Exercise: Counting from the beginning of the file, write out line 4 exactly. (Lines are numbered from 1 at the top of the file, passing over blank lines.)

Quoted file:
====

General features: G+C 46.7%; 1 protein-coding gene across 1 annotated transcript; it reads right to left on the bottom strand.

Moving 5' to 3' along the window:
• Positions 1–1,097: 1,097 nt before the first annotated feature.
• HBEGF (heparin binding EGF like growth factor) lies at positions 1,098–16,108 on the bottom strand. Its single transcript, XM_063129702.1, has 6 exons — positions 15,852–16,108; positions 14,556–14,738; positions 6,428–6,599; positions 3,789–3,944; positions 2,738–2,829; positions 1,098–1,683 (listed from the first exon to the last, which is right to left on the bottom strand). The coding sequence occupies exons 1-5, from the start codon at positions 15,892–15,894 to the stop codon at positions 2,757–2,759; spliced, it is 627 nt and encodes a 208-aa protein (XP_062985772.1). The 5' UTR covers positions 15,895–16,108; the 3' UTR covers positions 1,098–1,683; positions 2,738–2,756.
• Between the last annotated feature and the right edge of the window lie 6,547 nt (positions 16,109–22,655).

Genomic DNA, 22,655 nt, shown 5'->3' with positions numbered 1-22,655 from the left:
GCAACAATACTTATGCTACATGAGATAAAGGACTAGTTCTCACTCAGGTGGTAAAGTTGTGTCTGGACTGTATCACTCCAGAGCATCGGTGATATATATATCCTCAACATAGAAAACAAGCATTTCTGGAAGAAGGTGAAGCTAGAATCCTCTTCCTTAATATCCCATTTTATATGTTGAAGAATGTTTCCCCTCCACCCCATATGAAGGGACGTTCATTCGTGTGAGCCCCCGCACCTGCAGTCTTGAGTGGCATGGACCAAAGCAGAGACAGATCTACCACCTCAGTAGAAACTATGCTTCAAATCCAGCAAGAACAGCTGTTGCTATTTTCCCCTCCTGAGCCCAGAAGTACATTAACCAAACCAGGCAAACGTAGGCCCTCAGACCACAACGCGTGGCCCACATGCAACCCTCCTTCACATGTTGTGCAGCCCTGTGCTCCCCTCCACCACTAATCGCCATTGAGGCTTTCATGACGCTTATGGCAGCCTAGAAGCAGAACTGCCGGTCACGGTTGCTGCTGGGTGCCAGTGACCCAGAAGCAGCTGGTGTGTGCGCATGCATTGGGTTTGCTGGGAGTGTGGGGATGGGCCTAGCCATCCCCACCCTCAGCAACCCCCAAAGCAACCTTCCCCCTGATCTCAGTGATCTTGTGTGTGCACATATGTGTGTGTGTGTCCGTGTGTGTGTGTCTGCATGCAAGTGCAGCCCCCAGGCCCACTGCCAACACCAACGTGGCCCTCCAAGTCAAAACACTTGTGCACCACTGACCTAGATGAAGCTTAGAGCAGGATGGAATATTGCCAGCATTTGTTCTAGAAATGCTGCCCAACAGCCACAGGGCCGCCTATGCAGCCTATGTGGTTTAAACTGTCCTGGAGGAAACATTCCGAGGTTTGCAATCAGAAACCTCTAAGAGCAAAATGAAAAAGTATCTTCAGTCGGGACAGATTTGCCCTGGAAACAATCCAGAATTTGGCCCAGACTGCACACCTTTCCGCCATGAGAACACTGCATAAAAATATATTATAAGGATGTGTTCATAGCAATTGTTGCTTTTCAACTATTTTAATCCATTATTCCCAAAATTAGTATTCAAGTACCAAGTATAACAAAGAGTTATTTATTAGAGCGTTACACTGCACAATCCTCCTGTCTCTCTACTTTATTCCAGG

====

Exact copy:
• HBEGF (heparin binding EGF like growth factor) lies at positions 1,098–16,108 on the bottom strand. Its single transcript, XM_063129702.1, has 6 exons — positions 15,852–16,108; positions 14,556–14,738; positions 6,428–6,599; positions 3,789–3,944; positions 2,738–2,829; positions 1,098–1,683 (listed from the first exon to the last, which is right to left on the bottom strand). The coding sequence occupies exons 1-5, from the start codon at positions 15,892–15,894 to the stop codon at positions 2,757–2,759; spliced, it is 627 nt and encodes a 208-aa protein (XP_062985772.1). The 5' UTR covers positions 15,895–16,108; the 3' UTR covers positions 1,098–1,683; positions 2,738–2,756.